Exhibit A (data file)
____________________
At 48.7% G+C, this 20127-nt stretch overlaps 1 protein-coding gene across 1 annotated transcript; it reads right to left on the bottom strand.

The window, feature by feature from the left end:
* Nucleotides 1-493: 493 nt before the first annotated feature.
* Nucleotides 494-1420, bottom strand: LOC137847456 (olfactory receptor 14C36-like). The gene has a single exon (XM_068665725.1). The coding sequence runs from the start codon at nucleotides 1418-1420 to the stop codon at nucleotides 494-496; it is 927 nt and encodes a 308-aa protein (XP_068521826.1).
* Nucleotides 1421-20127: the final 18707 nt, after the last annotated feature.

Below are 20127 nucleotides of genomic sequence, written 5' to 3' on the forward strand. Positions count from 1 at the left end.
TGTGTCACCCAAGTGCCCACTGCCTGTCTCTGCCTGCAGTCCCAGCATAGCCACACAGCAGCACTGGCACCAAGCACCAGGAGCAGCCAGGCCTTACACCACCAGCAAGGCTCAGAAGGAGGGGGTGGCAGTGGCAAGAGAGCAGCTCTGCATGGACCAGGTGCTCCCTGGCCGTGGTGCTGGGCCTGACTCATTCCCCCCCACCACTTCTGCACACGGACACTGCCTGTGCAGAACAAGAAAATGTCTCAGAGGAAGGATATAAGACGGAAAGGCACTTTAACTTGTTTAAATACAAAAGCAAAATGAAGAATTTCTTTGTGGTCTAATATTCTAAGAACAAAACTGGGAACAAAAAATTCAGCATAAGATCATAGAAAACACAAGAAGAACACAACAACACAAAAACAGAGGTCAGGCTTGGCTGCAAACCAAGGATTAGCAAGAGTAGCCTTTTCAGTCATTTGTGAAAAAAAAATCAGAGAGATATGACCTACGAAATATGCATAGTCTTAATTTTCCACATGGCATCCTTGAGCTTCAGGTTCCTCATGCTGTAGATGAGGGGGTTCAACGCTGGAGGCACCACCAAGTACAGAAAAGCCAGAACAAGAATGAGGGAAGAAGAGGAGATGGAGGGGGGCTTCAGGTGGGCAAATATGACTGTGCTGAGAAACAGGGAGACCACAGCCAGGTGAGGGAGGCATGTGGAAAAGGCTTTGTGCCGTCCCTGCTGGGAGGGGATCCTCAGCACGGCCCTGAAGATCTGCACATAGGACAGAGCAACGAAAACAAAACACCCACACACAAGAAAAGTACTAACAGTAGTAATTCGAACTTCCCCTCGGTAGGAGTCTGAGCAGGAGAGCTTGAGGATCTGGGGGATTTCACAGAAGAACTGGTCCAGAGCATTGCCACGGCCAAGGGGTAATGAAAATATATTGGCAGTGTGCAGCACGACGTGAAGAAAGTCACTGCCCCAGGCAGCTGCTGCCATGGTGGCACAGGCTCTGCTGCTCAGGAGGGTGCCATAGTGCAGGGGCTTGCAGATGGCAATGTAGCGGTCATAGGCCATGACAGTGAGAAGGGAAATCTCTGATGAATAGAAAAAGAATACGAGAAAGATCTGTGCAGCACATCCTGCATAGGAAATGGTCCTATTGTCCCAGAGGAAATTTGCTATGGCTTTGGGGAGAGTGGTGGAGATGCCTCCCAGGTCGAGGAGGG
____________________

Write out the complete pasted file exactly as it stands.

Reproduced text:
At 48.7% G+C, this 20127-nt stretch overlaps 1 protein-coding gene across 1 annotated transcript; it reads right to left on the bottom strand.

The window, feature by feature from the left end:
* Nucleotides 1-493: 493 nt before the first annotated feature.
* Nucleotides 494-1420, bottom strand: LOC137847456 (olfactory receptor 14C36-like). The gene has a single exon (XM_068665725.1). The coding sequence runs from the start codon at nucleotides 1418-1420 to the stop codon at nucleotides 494-496; it is 927 nt and encodes a 308-aa protein (XP_068521826.1).
* Nucleotides 1421-20127: the final 18707 nt, after the last annotated feature.

Below are 20127 nucleotides of genomic sequence, written 5' to 3' on the forward strand. Positions count from 1 at the left end.
TGTGTCACCCAAGTGCCCACTGCCTGTCTCTGCCTGCAGTCCCAGCATAGCCACACAGCAGCACTGGCACCAAGCACCAGGAGCAGCCAGGCCTTACACCACCAGCAAGGCTCAGAAGGAGGGGGTGGCAGTGGCAAGAGAGCAGCTCTGCATGGACCAGGTGCTCCCTGGCCGTGGTGCTGGGCCTGACTCATTCCCCCCCACCACTTCTGCACACGGACACTGCCTGTGCAGAACAAGAAAATGTCTCAGAGGAAGGATATAAGACGGAAAGGCACTTTAACTTGTTTAAATACAAAAGCAAAATGAAGAATTTCTTTGTGGTCTAATATTCTAAGAACAAAACTGGGAACAAAAAATTCAGCATAAGATCATAGAAAACACAAGAAGAACACAACAACACAAAAACAGAGGTCAGGCTTGGCTGCAAACCAAGGATTAGCAAGAGTAGCCTTTTCAGTCATTTGTGAAAAAAAAATCAGAGAGATATGACCTACGAAATATGCATAGTCTTAATTTTCCACATGGCATCCTTGAGCTTCAGGTTCCTCATGCTGTAGATGAGGGGGTTCAACGCTGGAGGCACCACCAAGTACAGAAAAGCCAGAACAAGAATGAGGGAAGAAGAGGAGATGGAGGGGGGCTTCAGGTGGGCAAATATGACTGTGCTGAGAAACAGGGAGACCACAGCCAGGTGAGGGAGGCATGTGGAAAAGGCTTTGTGCCGTCCCTGCTGGGAGGGGATCCTCAGCACGGCCCTGAAGATCTGCACATAGGACAGAGCAACGAAAACAAAACACCCACACACAAGAAAAGTACTAACAGTAGTAATTCGAACTTCCCCTCGGTAGGAGTCTGAGCAGGAGAGCTTGAGGATCTGGGGGATTTCACAGAAGAACTGGTCCAGAGCATTGCCACGGCCAAGGGGTAATGAAAATATATTGGCAGTGTGCAGCACGACGTGAAGAAAGTCACTGCCCCAGGCAGCTGCTGCCATGGTGGCACAGGCTCTGCTGCTCAGGAGGGTGCCATAGTGCAGGGGCTTGCAGATGGCAATGTAGCGGTCATAGGCCATGACAGTGAGAAGGGAAATCTCTGATGAATAGAAAAAGAATACGAGAAAGATCTGTGCAGCACATCCTGCATAGGAAATGGTCCTATTGTCCCAGAGGAAATTTGCTATGGCTTTGGGGAGAGTGGTGGAGATGCCTCCCAGGTCGAGGAGGG